In the early noughties Asian firms were having a hard time making an impact outside their home markets, with the notable exception of Sony… but even they had to join forces with Ericsson in 2001. But the result of this was that there were some weird and wonderful ecosystems developing – especially in Japan.
Sharp were dipping their toe in the market, initially with some fairly standard devices but then starting to leverage their expertise in other technologies. In 2000 they made the world’s first camera phone – the J-SH04 – but in particular devices started to appear that used some of Sharp’s world-leading display technology.
The next handset to be launched (in late 2003) was a ground-breaker. Exclusive to Vodafone in most regions, the Sharp GX20 featured a high-resolution 240 x 320 pixel continuous grain silicon (CGS) display which easily beat everything else on the market at the time. Added to that was a competitive VGA resolution camera with a multi-coloured LED, along with a relatively large colour external screen – all in a package smaller and lighter than the more basic GX10. The GX20 created a real buzz around Sharp’s products and consumers were eager to see what would come next.
|Sharp GX10i and GX20|
The Sharp GX30 built on the superb display in the GX20 and added the world’s first megapixel camera. The GX30 also had a full-sized SD slot, added video recording, Bluetooth and an MP3 player. And in early 2004 all of those things together were a big deal. Even if the software wasn’t as easy to use as a Nokia, the hardware was class leading in almost every respect, again this was a Vodafone exclusive in many regions – although some other carriers had the functionally identical GX32.
You might guess that the next phone from Sharp would be the GX40… but you would be wrong. The Sharp TM100 was exclusive to T-Mobile rather than Vodafone, but was basically a slider version of the GX20 with minimalist looks at the same CGS display that Sharp were becoming famous for.
Vodafone again had the exclusive for the next handset – the very popular Sharp GX25. Still a 2004 product, this had a similar specification to the older GX20, but it had a sleeker design and notable it tucked the antenna inside the case. Bluetooth was added into the mix but the external screen shrank considerably. The result was a smaller, lighter, more capable and cheaper phone that was cheaper than the GX20 while retaining the excellent display. One highly sought-after version of the GX25 was the attractive Ferrari edition in bright red, but some markets had other eye-popping colours available too.
The 902 was like (almost) nothing else on the market. A large 3G-capable swivelling clamshell phone, it featured a 2.4” QVGA TFT display, a 2 megapixel camera with 2X optical zoom and a flash, video calling, expandable memory on a full-size SD/MMC card, an MP3 player, web browser and email client. The 902 looked like a compact digital camera from one side, and you could swivel the display around to act as a huge viewfinder. The 902 had plenty of “wow factor” but flaws in the camera design meant that the pictures were disappointing, and Vodafone was having a hard job persuading customer that 3G was worth having. Launched alongside it was the cut-down Sharp 802 with a more conventional 1.3 megapixel camera, although this didn’t have the same market appeal. A special bright red Ferrari edition was the most desirable version, that that still commands a premium today for collectors.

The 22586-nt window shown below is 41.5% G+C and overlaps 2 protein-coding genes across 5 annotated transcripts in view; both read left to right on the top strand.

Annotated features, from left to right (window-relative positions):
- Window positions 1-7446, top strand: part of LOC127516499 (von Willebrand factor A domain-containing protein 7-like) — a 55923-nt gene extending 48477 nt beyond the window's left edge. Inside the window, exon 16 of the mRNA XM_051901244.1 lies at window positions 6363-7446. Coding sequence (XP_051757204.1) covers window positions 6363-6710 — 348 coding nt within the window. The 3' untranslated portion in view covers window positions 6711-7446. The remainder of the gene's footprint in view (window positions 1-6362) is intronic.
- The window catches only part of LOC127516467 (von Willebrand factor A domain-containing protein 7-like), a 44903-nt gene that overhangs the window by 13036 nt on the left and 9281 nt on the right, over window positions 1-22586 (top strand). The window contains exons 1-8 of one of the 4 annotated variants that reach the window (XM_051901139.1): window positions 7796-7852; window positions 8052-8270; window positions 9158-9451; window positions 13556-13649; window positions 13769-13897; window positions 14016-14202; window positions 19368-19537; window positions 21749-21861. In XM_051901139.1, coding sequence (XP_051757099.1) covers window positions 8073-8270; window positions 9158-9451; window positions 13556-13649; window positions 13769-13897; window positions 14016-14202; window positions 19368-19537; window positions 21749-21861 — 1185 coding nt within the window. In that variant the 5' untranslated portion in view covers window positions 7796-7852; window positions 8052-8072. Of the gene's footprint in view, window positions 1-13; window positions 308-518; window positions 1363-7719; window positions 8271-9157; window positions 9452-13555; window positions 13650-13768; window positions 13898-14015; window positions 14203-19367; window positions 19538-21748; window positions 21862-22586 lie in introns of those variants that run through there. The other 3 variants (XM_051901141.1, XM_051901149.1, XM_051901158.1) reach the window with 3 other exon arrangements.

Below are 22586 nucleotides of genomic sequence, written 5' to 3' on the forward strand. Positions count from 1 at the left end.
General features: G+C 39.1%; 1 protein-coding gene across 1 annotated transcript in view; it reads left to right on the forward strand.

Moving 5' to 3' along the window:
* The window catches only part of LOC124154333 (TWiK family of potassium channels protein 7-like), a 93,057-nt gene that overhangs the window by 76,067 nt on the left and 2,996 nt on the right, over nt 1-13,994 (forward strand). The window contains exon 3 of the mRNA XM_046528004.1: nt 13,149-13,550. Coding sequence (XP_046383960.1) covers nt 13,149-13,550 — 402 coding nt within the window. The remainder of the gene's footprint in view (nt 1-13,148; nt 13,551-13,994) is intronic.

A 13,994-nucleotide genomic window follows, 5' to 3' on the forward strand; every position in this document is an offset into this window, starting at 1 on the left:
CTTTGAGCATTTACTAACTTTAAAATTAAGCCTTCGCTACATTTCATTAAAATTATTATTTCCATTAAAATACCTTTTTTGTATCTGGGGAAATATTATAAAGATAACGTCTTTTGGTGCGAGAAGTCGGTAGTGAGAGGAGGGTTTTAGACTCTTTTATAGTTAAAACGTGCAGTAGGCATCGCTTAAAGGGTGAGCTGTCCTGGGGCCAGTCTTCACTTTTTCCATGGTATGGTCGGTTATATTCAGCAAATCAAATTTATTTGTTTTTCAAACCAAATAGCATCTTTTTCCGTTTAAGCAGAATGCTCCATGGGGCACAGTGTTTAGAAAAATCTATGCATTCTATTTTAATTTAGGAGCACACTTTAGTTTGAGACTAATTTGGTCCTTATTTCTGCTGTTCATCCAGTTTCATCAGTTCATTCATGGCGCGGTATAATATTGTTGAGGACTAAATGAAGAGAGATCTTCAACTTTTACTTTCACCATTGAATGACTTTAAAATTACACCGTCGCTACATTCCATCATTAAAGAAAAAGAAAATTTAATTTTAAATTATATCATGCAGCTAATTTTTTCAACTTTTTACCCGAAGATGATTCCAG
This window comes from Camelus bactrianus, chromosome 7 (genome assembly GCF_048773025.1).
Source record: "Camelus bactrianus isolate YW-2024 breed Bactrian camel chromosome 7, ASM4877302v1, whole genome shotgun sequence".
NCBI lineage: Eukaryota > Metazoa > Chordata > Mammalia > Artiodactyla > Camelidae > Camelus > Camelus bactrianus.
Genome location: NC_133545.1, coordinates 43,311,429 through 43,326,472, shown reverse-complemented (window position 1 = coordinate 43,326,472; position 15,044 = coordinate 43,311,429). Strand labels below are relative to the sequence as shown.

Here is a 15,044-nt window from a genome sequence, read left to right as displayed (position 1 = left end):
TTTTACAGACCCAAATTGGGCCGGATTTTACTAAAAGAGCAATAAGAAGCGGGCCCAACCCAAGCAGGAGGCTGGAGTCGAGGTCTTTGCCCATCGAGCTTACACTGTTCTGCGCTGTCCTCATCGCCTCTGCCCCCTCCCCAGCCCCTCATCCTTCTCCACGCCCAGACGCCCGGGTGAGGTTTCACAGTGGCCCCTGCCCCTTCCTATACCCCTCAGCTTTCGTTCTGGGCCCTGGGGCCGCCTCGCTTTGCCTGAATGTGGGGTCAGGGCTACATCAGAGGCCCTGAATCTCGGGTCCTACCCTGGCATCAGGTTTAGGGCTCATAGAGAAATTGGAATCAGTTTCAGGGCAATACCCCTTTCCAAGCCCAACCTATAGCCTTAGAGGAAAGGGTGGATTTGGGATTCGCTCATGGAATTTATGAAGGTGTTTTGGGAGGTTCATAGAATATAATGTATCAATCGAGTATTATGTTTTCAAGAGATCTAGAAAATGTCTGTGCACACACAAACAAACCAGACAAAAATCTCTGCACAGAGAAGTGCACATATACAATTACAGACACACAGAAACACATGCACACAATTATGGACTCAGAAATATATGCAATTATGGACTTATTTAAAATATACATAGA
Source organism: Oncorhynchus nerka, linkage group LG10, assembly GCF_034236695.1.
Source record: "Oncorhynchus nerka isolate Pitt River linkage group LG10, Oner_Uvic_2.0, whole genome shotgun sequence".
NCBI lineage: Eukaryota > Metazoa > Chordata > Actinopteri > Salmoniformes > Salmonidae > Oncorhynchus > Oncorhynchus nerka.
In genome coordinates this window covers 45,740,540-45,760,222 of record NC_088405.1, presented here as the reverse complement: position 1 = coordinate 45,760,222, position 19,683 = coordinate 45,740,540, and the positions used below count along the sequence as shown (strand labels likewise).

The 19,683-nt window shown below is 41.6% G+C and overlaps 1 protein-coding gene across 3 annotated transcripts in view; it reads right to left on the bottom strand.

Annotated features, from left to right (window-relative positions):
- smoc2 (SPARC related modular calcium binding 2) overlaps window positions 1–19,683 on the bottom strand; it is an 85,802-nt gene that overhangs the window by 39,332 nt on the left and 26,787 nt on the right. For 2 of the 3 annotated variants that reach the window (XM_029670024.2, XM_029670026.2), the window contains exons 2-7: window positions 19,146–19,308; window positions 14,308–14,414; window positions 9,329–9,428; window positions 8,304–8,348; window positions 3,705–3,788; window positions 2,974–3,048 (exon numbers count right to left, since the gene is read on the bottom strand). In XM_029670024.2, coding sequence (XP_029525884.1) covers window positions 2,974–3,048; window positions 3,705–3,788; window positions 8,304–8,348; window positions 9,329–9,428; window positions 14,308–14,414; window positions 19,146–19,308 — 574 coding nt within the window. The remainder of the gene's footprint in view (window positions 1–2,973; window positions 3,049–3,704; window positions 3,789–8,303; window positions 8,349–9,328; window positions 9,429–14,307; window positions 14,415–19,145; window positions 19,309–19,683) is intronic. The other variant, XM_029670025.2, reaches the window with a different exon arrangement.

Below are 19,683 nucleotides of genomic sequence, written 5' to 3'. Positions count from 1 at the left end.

Sharp’s next launch was the Sharp 903 and Sharp 703 – another pair of G devices. The 903 was quite similar to the 902 in design, but sported a 3.2 megapixel camera with a 2X optical zoom that fixed the flaws of the 902. The full-sized SD card slot had gone to be replaced by a miniSD slot, but strangely the phone was actually bigger than the 902 despite that. Better looking than the 902, it came in a variety of colours as well. Launched at the same time was the more conventional 703 with a swivel-less design and a 1.3 megapixel camera.
|Sharp 903 and 703|
We didn’t know it at the time, but the Sharp 903 was as good as it was ever going to get for Sharp fans in Europe. When the Sharp GX40 finally came out later in 2005 it was a huge disappointment. It sported good multimedia features but a very disappointing 1.3 megapixel camera and even the screen was a slight downgrade on previous versions.
|Sharp GX29, 550SH and 770SH McLaren Mercedes Edition|
Sharp certainly seemed to be poised on the verge of a breakthrough, but what went wrong? Sharp were certainly leading in display and camera technology. Very much at the leading edge Sharp and Vodafone also bet strongly on 3G, coming up with the class-leading 902… the problem was that consumers really didn’t want 3G and sales of that, the follow-up 903 and the 802 and 703 were weak. Sharp were also very much stuck with carrier exclusive deals, mostly with Vodafone but also to some extent T-Mobile. This was good news for the carriers, not such good news for Sharp. A failure to update their 2G line also left fans with nowhere to go - and when Vodafone left the Japanese market in 2006 the ties with Japanese manufacturers became much weaker. And of course the market was dominated by Nokia, and despite their handsets lagging behind in hardware terms they were usually the best-looking devices and very easy to use.
|Sharp 902 and GX25 Ferrari Editions|
Today the Ferrari editions are sought-after and a humble GX25 in Ferrari livery in very good condition can sell for hundreds of pounds. The 902 can cost around £150 in good condition, but most other Sharp phones are worth much less. However many of them - especially the GX30 and 902 - would make an ideal addition to a collection.
Image credits: Sharp, Vodafone, T-Mobile
Morio via Wikimedia Commons - CC BY-SA 3.0